NCPA - National Center for Policy Analysis


April 28, 2006

Exxon Mobil has just reported first-quarter net income of $8.4 billion. Call it a windfall, but do you really want the government to tax it away, asks Investor's Business Daily (IBD)? IBD notes:

  • Oil companies pay their fair share of taxes; Exxon Mobil paid $7 billion in the first quarter of this year, almost as much as the $8.4 billion left over for the shareholders.
  • Profit is not the same as executive compensation, which some have claimed is excessive, particularly at Exxon Mobil. Although pay and benefits, as corporate expenses, work to reduce profits, if a CEO is overpaid, the real victims are the shareholders, not the buyers of the company's products.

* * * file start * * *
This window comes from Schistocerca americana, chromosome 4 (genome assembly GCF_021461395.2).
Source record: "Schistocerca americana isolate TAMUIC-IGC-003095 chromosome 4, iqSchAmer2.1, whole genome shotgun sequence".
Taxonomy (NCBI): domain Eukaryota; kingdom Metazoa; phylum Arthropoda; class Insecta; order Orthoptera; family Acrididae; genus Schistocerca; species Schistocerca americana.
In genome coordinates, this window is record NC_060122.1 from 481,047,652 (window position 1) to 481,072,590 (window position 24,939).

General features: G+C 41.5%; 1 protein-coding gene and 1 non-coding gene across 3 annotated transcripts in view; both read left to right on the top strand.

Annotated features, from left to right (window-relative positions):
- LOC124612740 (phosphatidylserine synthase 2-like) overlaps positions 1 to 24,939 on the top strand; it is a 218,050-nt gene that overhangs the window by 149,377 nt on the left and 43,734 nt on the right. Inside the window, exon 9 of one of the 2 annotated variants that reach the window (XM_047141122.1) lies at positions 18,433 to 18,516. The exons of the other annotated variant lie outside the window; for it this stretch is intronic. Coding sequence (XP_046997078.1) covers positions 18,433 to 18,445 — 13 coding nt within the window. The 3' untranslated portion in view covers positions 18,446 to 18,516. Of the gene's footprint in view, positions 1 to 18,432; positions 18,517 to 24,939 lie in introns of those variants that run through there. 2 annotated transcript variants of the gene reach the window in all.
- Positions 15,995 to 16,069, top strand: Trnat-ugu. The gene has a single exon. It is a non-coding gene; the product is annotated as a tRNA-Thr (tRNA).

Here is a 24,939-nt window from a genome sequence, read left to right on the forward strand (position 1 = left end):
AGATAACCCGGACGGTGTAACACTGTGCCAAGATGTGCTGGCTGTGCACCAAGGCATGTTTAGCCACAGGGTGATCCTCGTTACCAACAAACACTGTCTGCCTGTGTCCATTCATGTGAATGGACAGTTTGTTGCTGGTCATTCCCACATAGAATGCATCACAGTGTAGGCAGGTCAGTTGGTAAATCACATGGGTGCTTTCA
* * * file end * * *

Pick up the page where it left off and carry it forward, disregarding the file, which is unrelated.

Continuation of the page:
• Profit today is product tomorrow. Exxon Mobil spent $4.8 billion on capital and exploration costs in the first quarter alone.

Is there any alternative to this business model? No. The industrialized world knows better than to go the route of state ownership, and politicians in this country should know better than to weaken a productive, efficient industry by attacking the profits that make it run, says IBD.

Source: Editorial, "Eek! Profits," Investor's Business Daily, April 28, 2006.


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